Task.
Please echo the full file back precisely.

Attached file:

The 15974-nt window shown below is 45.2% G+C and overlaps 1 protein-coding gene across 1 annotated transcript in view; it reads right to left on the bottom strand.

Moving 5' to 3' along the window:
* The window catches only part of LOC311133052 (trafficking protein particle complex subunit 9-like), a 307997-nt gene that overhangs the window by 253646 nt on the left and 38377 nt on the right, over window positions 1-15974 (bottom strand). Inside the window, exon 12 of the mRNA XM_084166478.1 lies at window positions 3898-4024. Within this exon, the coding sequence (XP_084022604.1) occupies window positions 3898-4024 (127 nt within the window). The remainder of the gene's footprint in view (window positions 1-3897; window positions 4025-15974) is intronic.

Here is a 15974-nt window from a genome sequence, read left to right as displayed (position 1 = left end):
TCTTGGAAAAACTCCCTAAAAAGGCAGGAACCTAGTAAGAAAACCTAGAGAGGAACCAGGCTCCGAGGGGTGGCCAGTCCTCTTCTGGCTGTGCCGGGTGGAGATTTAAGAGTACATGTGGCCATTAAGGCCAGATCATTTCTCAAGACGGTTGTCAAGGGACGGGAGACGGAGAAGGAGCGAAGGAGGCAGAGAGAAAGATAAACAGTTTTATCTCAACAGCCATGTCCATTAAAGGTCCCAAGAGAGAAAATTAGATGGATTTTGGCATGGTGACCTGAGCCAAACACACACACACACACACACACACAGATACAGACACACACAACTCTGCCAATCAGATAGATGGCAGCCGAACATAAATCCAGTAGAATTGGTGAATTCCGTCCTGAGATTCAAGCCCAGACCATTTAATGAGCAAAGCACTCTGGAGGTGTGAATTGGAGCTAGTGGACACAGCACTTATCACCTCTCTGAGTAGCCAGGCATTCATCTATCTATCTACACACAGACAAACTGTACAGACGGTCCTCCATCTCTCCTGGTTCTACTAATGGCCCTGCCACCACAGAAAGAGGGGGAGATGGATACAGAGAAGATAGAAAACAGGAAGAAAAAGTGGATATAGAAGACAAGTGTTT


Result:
The 15974-nt window shown below is 45.2% G+C and overlaps 1 protein-coding gene across 1 annotated transcript in view; it reads right to left on the bottom strand.

Moving 5' to 3' along the window:
* The window catches only part of LOC311133052 (trafficking protein particle complex subunit 9-like), a 307997-nt gene that overhangs the window by 253646 nt on the left and 38377 nt on the right, over window positions 1-15974 (bottom strand). Inside the window, exon 12 of the mRNA XM_084166478.1 lies at window positions 3898-4024. Within this exon, the coding sequence (XP_084022604.1) occupies window positions 3898-4024 (127 nt within the window). The remainder of the gene's footprint in view (window positions 1-3897; window positions 4025-15974) is intronic.

Here is a 15974-nt window from a genome sequence, read left to right as displayed (position 1 = left end):
TCTTGGAAAAACTCCCTAAAAAGGCAGGAACCTAGTAAGAAAACCTAGAGAGGAACCAGGCTCCGAGGGGTGGCCAGTCCTCTTCTGGCTGTGCCGGGTGGAGATTTAAGAGTACATGTGGCCATTAAGGCCAGATCATTTCTCAAGACGGTTGTCAAGGGACGGGAGACGGAGAAGGAGCGAAGGAGGCAGAGAGAAAGATAAACAGTTTTATCTCAACAGCCATGTCCATTAAAGGTCCCAAGAGAGAAAATTAGATGGATTTTGGCATGGTGACCTGAGCCAAACACACACACACACACACACACACAGATACAGACACACACAACTCTGCCAATCAGATAGATGGCAGCCGAACATAAATCCAGTAGAATTGGTGAATTCCGTCCTGAGATTCAAGCCCAGACCATTTAATGAGCAAAGCACTCTGGAGGTGTGAATTGGAGCTAGTGGACACAGCACTTATCACCTCTCTGAGTAGCCAGGCATTCATCTATCTATCTACACACAGACAAACTGTACAGACGGTCCTCCATCTCTCCTGGTTCTACTAATGGCCCTGCCACCACAGAAAGAGGGGGAGATGGATACAGAGAAGATAGAAAACAGGAAGAAAAAGTGGATATAGAAGACAAGTGTTT